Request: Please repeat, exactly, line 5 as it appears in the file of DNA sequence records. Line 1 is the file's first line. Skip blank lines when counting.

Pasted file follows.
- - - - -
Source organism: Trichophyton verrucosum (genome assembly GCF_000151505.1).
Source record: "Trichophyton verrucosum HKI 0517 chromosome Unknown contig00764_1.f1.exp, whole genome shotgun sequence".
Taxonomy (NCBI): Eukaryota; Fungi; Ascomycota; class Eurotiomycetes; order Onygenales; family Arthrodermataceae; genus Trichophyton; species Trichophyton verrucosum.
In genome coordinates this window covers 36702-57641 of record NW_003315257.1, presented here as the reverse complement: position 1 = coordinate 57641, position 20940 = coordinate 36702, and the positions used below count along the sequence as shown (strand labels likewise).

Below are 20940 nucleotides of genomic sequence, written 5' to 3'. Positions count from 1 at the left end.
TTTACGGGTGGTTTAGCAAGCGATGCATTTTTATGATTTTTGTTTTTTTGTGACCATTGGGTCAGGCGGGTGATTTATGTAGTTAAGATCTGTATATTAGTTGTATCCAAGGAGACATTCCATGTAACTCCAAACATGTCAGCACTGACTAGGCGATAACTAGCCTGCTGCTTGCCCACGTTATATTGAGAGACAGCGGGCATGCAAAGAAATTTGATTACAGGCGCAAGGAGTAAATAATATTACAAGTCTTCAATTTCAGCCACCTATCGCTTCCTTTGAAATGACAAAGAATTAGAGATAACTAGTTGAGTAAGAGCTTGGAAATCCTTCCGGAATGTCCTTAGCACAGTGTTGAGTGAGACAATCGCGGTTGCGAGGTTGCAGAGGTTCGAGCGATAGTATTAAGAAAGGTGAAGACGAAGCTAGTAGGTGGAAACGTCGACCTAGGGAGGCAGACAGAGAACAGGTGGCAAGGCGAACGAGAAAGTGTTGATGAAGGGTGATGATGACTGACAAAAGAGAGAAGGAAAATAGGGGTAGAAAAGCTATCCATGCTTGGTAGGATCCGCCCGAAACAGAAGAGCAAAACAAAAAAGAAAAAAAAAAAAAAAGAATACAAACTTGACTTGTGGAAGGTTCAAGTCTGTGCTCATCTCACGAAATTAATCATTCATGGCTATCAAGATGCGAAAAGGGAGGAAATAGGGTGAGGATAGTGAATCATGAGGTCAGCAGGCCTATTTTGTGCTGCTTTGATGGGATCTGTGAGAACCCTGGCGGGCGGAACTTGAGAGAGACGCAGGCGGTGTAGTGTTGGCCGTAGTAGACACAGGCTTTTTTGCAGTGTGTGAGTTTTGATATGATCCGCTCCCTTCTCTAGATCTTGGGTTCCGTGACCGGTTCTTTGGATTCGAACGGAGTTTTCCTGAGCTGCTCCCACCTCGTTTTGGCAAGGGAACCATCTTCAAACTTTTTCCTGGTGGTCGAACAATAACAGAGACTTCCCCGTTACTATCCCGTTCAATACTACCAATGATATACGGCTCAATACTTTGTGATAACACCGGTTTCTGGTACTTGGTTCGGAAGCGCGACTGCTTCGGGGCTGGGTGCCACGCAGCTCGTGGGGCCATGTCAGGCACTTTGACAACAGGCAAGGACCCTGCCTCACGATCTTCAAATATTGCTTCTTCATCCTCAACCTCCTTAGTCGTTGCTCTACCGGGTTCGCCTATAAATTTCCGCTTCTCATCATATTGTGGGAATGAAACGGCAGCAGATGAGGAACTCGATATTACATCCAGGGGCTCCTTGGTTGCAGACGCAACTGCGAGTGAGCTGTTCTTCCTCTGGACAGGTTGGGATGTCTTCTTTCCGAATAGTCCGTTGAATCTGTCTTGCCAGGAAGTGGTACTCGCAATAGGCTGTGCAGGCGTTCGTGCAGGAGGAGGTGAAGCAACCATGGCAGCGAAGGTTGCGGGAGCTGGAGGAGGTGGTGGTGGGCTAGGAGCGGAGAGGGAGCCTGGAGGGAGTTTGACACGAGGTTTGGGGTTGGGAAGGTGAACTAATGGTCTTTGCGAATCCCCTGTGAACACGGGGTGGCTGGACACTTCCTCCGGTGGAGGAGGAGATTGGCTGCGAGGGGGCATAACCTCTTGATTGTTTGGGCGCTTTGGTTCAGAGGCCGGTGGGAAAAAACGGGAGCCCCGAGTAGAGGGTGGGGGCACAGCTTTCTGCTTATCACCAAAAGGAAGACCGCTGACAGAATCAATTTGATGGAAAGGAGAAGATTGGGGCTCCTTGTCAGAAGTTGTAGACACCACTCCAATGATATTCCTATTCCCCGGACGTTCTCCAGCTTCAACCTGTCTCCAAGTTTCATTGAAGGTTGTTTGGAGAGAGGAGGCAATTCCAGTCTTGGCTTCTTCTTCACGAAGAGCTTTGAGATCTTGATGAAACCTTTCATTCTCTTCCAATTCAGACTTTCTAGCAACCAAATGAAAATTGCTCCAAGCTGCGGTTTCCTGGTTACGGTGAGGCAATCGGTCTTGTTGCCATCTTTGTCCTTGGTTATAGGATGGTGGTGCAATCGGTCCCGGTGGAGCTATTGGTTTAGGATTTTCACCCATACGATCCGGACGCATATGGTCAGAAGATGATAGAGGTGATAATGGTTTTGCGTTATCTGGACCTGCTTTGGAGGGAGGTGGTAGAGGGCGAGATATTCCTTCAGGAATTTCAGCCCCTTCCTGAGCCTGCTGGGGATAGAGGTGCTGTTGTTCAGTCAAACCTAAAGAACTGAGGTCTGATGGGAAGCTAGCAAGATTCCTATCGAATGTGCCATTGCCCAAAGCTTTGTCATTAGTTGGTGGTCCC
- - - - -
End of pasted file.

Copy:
Below are 20940 nucleotides of genomic sequence, written 5' to 3'. Positions count from 1 at the left end.